Finally coming to his senses, he said, (…) I will get up and go back to my father, and say to him, Father, I have sinned against God, and before you. I no longer deserve to be called your son. Treat me then as one of your hired servants.’ With that thought in mind, he set off for his father’s house. He was still a long way off, when his father caught sight of him. His father was so deeply moved with compassion that he ran out to meet him, threw his arms around his neck and kissed him. The son said, ‘Father, I have sinned against Heaven and before you. I no longer deserve to be called your son.’
But the father turned to his servants: ‘Quick!’ he said. ‘Bring out the finest robe and put it on him! Put a ring on his finger and sandals on his feet! Take the fattened calf and kill it! We shall celebrate and have a feast, for this son of mine was dead, and has come back to life; he was lost, and is found!’ And the celebration began. Meanwhile, the elder son had been working in the fields. (…) He called one answered, ‘Your brother has come home safe and sound, and your father is so happy about it that he has ordered this celebration, and killed the fattened calf.’ The elder son became angry, and refused to go in. His father came out and pleaded with him. (…) The father said, ‘My son, you are always with me, and everything I have is yours. But this brother of yours was dead, and has come back to life; he was lost, and is found. And for that we had to rejoice and be glad.’”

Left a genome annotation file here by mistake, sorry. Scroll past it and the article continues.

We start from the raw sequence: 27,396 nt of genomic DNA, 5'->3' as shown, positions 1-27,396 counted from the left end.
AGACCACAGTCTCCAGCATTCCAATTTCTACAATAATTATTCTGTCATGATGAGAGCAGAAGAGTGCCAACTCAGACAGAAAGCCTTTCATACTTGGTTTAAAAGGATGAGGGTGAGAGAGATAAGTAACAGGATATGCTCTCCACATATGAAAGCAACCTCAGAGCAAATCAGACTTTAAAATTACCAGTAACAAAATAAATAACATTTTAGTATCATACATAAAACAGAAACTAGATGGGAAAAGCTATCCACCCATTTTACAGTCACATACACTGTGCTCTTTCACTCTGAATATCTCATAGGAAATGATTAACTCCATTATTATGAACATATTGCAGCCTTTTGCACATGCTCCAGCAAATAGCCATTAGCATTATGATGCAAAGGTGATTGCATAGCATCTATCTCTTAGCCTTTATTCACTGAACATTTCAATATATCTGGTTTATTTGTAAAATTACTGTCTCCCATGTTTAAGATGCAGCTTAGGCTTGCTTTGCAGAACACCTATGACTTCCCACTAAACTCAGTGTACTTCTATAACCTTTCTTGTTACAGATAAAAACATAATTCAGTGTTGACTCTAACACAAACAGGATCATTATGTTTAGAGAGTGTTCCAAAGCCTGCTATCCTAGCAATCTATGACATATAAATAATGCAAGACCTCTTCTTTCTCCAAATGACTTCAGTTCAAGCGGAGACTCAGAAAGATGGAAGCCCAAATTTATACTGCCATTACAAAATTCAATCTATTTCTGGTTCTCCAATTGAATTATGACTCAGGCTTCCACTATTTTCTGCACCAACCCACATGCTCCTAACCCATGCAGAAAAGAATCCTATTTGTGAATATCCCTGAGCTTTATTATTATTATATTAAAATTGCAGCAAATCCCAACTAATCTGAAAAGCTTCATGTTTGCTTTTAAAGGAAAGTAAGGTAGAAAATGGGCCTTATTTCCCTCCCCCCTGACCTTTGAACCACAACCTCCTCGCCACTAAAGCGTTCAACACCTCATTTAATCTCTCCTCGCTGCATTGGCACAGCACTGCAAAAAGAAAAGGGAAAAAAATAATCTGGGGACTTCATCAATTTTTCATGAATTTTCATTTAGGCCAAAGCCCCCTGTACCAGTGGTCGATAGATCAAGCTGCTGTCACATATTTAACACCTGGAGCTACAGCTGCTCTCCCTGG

“Everything I have is yours.”
In reading this beloved parable, we typically focus on the remorse of the prodigal son, and the gratuitous mercy of his father. But another aspect of the story comes into focus when we consider the context. Jesus tells this story in reply to the “muttering” of the Pharisees and teachers of the law who were scandalized by Jesus’ welcome to sinners. Their counterpart in the story is the “elder son,” who looks on resentfully at the abundance of the Father’s love. In this context the story of God’s mercy has a more polemical edge.
It’s message is not so much directed at sinners, assuring them of God’s love and forgiveness—but against the righteous, religious people who would draw a circle around God’s love, one that includes them but excludes everyone else. Jesus does not exclude them—“you are always with me and everything I have is yours”—but how can he fail to rejoice that one who was dead has come back to life?
There are many things to feel indignant about. But the mercy of God is not one of them. Indignant as we are, that mercy extends to us, as well.
© Copyright Bible Diary 2019